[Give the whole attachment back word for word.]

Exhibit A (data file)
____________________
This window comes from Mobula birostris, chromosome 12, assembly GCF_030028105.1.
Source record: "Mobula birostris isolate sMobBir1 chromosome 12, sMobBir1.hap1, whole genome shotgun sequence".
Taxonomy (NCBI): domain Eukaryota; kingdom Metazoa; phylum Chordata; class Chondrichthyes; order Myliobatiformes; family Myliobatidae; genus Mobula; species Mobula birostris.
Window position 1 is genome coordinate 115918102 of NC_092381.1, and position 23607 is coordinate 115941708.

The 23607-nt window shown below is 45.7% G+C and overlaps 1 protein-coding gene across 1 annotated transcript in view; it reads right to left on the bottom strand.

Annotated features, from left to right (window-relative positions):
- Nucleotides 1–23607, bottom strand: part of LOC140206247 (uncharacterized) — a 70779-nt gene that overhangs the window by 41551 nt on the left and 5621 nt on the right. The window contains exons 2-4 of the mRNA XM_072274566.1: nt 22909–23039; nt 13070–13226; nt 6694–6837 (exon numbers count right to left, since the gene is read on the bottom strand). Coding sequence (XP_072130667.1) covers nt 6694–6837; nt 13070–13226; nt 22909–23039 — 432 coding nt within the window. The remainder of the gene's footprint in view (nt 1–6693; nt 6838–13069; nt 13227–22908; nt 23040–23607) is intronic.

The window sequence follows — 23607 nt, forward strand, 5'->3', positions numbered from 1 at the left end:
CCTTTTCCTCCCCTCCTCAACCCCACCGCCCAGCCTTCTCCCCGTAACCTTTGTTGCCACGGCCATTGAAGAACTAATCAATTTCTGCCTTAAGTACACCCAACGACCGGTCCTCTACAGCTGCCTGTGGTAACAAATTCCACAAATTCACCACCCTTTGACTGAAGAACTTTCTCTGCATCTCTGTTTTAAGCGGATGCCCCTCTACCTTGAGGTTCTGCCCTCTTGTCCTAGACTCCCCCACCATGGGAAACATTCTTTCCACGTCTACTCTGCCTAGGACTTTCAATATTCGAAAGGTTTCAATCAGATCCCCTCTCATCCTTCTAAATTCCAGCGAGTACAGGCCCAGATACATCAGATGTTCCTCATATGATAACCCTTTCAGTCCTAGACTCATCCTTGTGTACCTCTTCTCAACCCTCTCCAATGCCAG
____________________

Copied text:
This window comes from Mobula birostris, chromosome 12, assembly GCF_030028105.1.
Source record: "Mobula birostris isolate sMobBir1 chromosome 12, sMobBir1.hap1, whole genome shotgun sequence".
Taxonomy (NCBI): domain Eukaryota; kingdom Metazoa; phylum Chordata; class Chondrichthyes; order Myliobatiformes; family Myliobatidae; genus Mobula; species Mobula birostris.
Window position 1 is genome coordinate 115918102 of NC_092381.1, and position 23607 is coordinate 115941708.

The 23607-nt window shown below is 45.7% G+C and overlaps 1 protein-coding gene across 1 annotated transcript in view; it reads right to left on the bottom strand.

Annotated features, from left to right (window-relative positions):
- Nucleotides 1–23607, bottom strand: part of LOC140206247 (uncharacterized) — a 70779-nt gene that overhangs the window by 41551 nt on the left and 5621 nt on the right. The window contains exons 2-4 of the mRNA XM_072274566.1: nt 22909–23039; nt 13070–13226; nt 6694–6837 (exon numbers count right to left, since the gene is read on the bottom strand). Coding sequence (XP_072130667.1) covers nt 6694–6837; nt 13070–13226; nt 22909–23039 — 432 coding nt within the window. The remainder of the gene's footprint in view (nt 1–6693; nt 6838–13069; nt 13227–22908; nt 23040–23607) is intronic.

The window sequence follows — 23607 nt, forward strand, 5'->3', positions numbered from 1 at the left end:
CCTTTTCCTCCCCTCCTCAACCCCACCGCCCAGCCTTCTCCCCGTAACCTTTGTTGCCACGGCCATTGAAGAACTAATCAATTTCTGCCTTAAGTACACCCAACGACCGGTCCTCTACAGCTGCCTGTGGTAACAAATTCCACAAATTCACCACCCTTTGACTGAAGAACTTTCTCTGCATCTCTGTTTTAAGCGGATGCCCCTCTACCTTGAGGTTCTGCCCTCTTGTCCTAGACTCCCCCACCATGGGAAACATTCTTTCCACGTCTACTCTGCCTAGGACTTTCAATATTCGAAAGGTTTCAATCAGATCCCCTCTCATCCTTCTAAATTCCAGCGAGTACAGGCCCAGATACATCAGATGTTCCTCATATGATAACCCTTTCAGTCCTAGACTCATCCTTGTGTACCTCTTCTCAACCCTCTCCAATGCCAG